No single innovation has transformed communication as radically in the last half century as the GUI. In a very real, practical sense we carry on most of our personal and professional business through interfaces. Knowing how interface structures our relation to knowledge and behavior is essential. (Drucker 2014, vi, emphasis in original).
We often hear of the active archive, but what about an idle one? In a post on Digital Data Realities, I suggested that, although we might wish otherwise, our digital archaeological data repositories seemed relatively little-used. The Archaeology Data Service access statistics did not suggest a large uptake for the project archives it holds, and the ADS had not found it easy to attract entries to its Digital Data Reuse Awards in the past. In that light, I commented that it would be interesting to see how the OpenContext & Carleton Prize for Archaeological Visualization would get on. Well, the jury is now in, and the winner is … the ‘Poggio Civitate VR Data Viewer’, an impressive-looking data viewer, though as it requires an HTC Vive to use, I can sadly only watch the video rather than experience it myself …
“We offered real money – up to a $1000 in prizes. We promoted the hang out of it. We made films, we wrote tutorials, we contacted professors across the anglosphere. We had very little uptake.”
(accompanied in his presentation by an image of tumbleweed) … Indeed, only the one winner was announced for the team prize – no individual or student prizes were awarded as was originally intended. So what’s going on?
We’re accustomed to the fact that much archaeology is collaborative in nature: we work with and rely on the work of others all the time to achieve our archaeological ends. However, what we overlook is the way in which much of what we do as archaeologists is dependent upon invisible collaborators – people who are absent, distanced, even disinterested. And these aren’t archaeologists working remotely and accessing the same virtual research environment as us in real time, although some of them may be archaeologists who developed the specialist software we have chosen to use. The majority of these are people we will never know, cannot know, who themselves will be ignorant of the context in which we have chosen to apply their products, and indeed, to compound things, will generally be unaware of each other. They are, quite literally, the ghosts in the machine.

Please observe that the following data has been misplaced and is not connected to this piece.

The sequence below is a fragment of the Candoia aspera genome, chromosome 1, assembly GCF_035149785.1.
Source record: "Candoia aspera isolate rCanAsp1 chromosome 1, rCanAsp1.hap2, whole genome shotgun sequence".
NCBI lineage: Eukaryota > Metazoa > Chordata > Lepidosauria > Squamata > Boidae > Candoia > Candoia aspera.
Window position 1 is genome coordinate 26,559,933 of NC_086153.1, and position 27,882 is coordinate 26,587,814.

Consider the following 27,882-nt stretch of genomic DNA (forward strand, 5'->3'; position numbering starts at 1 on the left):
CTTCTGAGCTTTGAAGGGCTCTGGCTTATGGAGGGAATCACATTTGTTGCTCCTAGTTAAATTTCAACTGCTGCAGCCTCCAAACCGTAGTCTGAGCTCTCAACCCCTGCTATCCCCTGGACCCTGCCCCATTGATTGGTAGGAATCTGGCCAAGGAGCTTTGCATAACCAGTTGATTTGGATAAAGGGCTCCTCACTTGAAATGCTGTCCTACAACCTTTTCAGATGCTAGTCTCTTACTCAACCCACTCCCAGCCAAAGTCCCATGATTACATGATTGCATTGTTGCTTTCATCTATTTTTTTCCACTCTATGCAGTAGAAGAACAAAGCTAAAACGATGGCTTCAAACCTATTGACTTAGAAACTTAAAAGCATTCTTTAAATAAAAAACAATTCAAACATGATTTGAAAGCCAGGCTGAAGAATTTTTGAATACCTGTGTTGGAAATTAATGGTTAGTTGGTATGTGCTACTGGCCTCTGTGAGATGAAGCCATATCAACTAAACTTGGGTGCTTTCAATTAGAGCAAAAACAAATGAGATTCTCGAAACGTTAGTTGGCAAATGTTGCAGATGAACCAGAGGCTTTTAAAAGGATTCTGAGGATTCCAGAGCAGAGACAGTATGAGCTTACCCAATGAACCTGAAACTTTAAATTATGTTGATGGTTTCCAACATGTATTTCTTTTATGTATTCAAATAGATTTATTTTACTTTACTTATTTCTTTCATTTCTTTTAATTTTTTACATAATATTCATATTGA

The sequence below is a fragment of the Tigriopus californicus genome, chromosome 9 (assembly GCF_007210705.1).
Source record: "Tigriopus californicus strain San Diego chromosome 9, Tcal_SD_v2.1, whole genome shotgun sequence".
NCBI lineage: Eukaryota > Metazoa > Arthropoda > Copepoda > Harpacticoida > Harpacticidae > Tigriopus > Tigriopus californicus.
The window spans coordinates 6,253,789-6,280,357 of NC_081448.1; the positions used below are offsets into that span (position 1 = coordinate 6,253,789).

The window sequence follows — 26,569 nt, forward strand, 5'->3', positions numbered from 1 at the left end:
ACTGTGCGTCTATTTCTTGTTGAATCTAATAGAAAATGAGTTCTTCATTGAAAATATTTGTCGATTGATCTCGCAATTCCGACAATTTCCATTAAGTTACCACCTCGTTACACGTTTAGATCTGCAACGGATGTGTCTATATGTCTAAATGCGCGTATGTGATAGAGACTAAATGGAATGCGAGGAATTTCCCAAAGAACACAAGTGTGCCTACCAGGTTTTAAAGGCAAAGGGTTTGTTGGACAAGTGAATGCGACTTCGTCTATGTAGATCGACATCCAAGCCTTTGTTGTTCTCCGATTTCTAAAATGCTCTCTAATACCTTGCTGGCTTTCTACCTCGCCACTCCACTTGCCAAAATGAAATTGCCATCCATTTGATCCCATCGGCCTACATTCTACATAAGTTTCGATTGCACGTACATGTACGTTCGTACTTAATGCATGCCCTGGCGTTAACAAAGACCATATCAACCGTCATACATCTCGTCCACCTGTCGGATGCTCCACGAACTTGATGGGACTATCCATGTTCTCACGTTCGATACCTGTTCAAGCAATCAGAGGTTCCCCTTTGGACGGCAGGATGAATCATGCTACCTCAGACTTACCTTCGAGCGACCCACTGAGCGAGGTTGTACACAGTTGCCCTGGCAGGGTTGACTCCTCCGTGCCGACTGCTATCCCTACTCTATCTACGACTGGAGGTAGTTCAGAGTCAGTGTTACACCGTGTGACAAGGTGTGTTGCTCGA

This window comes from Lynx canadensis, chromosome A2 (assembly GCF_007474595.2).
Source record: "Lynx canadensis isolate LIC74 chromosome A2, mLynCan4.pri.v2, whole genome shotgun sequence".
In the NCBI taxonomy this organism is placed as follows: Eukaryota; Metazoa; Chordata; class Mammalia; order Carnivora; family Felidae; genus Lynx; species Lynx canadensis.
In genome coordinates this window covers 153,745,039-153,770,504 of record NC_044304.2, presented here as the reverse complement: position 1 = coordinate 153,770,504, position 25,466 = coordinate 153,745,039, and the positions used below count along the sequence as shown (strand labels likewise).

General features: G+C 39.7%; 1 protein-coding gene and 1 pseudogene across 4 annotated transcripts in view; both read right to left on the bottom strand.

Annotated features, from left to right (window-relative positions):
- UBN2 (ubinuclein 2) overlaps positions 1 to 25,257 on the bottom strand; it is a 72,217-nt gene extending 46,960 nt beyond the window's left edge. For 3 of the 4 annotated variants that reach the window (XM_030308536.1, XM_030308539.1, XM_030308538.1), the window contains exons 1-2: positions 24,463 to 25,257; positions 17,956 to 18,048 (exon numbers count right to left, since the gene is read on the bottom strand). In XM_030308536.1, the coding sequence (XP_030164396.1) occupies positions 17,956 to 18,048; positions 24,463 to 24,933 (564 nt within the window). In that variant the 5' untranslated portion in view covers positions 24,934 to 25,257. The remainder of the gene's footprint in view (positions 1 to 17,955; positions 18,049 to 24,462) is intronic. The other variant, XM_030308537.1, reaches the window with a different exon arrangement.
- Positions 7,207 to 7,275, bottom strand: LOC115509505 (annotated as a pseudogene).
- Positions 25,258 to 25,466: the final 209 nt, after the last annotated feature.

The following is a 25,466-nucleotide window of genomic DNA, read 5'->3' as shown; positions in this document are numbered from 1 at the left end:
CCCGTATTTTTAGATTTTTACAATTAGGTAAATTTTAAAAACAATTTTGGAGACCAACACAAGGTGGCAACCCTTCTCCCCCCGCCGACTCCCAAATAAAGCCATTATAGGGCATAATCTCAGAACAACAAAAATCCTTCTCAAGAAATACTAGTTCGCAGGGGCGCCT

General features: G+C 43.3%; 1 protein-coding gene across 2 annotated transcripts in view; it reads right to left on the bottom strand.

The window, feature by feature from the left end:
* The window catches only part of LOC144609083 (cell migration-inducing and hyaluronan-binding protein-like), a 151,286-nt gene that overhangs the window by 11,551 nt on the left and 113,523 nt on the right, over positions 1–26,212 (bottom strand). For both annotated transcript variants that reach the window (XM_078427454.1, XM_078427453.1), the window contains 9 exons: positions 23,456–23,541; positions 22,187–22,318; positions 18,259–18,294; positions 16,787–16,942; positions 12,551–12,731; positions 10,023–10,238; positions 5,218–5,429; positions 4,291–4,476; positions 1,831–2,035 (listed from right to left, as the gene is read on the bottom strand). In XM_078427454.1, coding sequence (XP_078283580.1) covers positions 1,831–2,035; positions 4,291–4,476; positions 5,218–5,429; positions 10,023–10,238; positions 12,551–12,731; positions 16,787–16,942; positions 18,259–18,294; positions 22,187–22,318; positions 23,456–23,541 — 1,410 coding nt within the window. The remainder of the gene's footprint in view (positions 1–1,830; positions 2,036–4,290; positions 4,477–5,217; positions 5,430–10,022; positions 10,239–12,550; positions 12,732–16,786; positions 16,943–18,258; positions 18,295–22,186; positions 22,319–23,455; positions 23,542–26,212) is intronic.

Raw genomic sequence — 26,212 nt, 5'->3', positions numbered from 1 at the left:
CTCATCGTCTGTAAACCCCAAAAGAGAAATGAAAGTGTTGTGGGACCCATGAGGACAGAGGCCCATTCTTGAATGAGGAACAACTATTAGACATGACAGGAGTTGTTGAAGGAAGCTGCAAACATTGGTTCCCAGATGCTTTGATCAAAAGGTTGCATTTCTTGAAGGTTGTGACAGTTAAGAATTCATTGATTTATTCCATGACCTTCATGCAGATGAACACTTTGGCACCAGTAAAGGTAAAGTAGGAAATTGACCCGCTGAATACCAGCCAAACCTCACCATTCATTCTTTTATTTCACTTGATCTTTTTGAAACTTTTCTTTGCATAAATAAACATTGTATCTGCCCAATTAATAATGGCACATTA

Visualisation is much in vogue at present, especially with the increasing availability and accessibility of virtual reality devices such as the Occulus Rift and the HTC Vive, plus cheaper consumer alternatives including the Google Daydream and Sony’s Playstation VR, and there’s always Google Cardboard. We’re told that enhancing our virtual senses will increase knowledge, especially when we move into a virtual world in which we are interconnected with others (e.g. Martinez 2016), and the future is anticipated to bring sensors that go beyond vision and hearing and transmit movement, smells, and textures.
Hyperbole aside, we generally recognise (even if our audiences might not) that our archaeological digital visualisations are interpretative in nature, although how (or whether) we incorporate this in the visualisation is still a matter of debate. However, we understand that the data we base our visualisations upon are all too often incomplete, ambiguous, equivocal, contradictory, and potentially misleading whether or not we choose to represent this explicitly within the visualisation. I won’t rehearse the arguments about authority, authenticity etc. here (see Jeffrey 2015, Watterson 2015, Frankland and Earl 2015 (pdf), amongst others).